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Rhom

The Unholy Consult Previews 2: Murder Shae Wrote

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Previous thread was at 21 pages. Please continue conversations way over my head from here:

Lockesnow, can you elaborate on the metaphysics you're seeing in the idea that everyone is their own center?

Also, we have the Yatwerians cursing "whores" for making pits of their womb. The sin seems to be denying pregnancy, which would make a new person who would be a new subjective angle from which the God would view the world. Is the Carapace a similar pit?

I also like the idea of Mimara being a liminal being. Not only in terms of space, but given her PoV is in a different tense she also seems to exist in between present, past and future in a way the other characters do not.

I'm not sure if the original purpose of chorae was to find spaces between gods, but I do think there was more to Aporetic sorcery than making artifacts that can negate magic. It's interesting that a soul is required to apprehend paradox, and thus possibly an understanding of paradox is necessary to even partially apprehend the onto onta in the way magic users do.

I think you're on to something good here. There must be a reason Aporetic sorcery was so feared. Could its ability to undo the magic of others be enough to ban it? If Nonmen continually seek power over each other, wouldn't it be desirable if it's its only power was challenging the Gnosis?

I think you might be right about this. The chorae may offer protection against magic, but the number 11 seems precise and suggests the possibility that the ability of chorae to assert frames was used to draw in an aspect of the God.

Interesting how dreams come up so often. Akka's waking dream brings [him] back into the past here, and later allows him access to not just Seswatha but Nau Cayuti as well. Bakker describes anarcane ground as a place where the God dreams lucidly.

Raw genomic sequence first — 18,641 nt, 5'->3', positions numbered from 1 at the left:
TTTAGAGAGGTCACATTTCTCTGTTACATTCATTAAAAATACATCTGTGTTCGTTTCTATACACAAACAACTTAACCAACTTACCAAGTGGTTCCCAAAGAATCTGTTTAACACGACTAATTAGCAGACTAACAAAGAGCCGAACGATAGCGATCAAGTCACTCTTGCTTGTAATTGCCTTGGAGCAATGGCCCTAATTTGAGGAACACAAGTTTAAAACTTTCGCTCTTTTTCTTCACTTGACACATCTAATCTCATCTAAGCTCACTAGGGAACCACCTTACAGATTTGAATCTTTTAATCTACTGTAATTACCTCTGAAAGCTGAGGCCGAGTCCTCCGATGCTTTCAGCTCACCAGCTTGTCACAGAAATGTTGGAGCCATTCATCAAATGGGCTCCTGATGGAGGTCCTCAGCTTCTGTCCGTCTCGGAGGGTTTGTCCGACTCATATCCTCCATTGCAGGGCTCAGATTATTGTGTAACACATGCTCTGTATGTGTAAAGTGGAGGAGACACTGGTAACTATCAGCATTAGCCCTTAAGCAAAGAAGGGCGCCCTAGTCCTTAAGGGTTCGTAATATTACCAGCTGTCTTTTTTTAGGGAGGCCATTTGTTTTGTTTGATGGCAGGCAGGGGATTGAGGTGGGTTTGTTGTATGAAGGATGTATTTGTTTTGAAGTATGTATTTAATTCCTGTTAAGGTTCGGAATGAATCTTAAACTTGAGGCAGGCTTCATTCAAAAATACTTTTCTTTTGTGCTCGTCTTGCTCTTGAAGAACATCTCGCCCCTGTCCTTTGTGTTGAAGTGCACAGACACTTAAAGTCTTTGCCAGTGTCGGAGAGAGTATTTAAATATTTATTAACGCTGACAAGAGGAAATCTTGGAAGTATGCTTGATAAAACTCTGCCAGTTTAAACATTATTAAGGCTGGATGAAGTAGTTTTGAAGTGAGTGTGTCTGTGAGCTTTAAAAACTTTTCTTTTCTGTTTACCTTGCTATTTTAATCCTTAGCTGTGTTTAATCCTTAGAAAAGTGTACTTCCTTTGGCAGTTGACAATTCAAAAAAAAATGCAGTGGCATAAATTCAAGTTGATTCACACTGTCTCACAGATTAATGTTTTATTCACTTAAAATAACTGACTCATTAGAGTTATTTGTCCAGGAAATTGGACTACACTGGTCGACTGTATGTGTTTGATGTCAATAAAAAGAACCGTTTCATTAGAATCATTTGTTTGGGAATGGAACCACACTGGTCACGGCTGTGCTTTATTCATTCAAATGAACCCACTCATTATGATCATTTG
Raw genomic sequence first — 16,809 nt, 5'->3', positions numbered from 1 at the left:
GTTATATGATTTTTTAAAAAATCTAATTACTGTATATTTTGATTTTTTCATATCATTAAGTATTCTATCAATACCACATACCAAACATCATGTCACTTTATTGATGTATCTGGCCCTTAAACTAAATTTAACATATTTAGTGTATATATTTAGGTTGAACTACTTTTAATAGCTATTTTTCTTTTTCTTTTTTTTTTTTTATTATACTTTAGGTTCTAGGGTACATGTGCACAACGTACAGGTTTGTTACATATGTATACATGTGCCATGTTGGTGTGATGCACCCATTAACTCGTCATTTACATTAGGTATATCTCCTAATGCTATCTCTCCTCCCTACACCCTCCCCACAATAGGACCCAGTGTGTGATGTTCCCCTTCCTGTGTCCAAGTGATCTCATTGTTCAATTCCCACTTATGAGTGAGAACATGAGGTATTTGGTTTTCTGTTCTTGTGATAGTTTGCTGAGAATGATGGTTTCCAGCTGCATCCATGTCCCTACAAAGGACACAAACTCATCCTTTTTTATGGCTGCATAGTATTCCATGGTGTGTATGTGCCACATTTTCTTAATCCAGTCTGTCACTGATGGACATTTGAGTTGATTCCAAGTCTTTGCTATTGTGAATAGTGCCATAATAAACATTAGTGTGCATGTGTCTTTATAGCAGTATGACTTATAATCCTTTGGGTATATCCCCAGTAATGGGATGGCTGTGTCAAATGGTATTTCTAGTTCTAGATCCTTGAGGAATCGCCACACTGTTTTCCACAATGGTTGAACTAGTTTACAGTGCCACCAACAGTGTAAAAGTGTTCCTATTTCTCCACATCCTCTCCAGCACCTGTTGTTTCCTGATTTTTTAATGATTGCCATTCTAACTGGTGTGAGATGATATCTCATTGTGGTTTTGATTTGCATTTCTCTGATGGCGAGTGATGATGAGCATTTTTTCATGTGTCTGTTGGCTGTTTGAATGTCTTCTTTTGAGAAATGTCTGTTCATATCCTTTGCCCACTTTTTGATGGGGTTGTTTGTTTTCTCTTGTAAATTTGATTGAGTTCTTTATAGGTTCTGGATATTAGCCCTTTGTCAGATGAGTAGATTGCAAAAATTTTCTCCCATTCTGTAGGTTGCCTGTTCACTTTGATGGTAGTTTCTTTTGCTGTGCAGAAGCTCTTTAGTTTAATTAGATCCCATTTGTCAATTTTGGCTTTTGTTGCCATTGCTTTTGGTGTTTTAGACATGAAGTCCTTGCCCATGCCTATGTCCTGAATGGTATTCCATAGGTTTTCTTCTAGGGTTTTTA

My issue with this is Seswatha seems to be crying out, but there's no certainty that the No God heard him. The final dream in TTT has Anaxophus seemingly possessed by the No God, which would imply he was either a skin spy or had lost his soul in some way.

Also, before Akka wakes, he here's hears the No God say "TELL ME ACHAMIA-".

What I do think happens is the No God spoke to Akka because bringing It down into the material world bruised time. Though it is destroyed, it still exists in the past and thus is always extant even when no longer incarnated in the Carapace. Kellhus actually wondered about this when talking to Big Moe - how could the No God speak to him if It had been destroyed?

I would say the dreaming mind touches the timeless God, and thus touches the No God which is the timeless God deformed and crippled by the arrow of time. [This would suggest Kellhus is dreaming even while awake, but this would make sense if He's really grasped the God of Gods who dreams the world.]

eta: There's a Heron Spear ref in False Sun?...gotta go check...

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Thanks for quoting my last post. Let me add my final message to Lockesnow:

eta 2: I do think it's interesting that Mandati don't like to talk about the death of the No God. Shouldn't that be the one thing that they don't stop going on about, how their founder triumphed and saved all of humanity?

There's also a pit reference in False Sun, describing the ruins of Viri. Others have noted that if it contained the kennels for human slaves it too was likely a topos. Chorae are pits in the onta, whore shells make pits [of wombs] where souls should arise as [the] No God makes babies still borns, and physical pits that are mentioned in the texts are connected to topos.

I wonder if every time Bakker uses the word pit there was a connection to the Outside?

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presumably The Viri pit they were standing atop was similar to standing atop the great medial screw, perhaps all Nonman mansions contain such pits, iirc, TGMS was very near the pits of humanity that so appalled Mimara, right?

I'm not sure, but didn't the mountain top above TGMS have a frozen lake filled with bodies? what's that all about.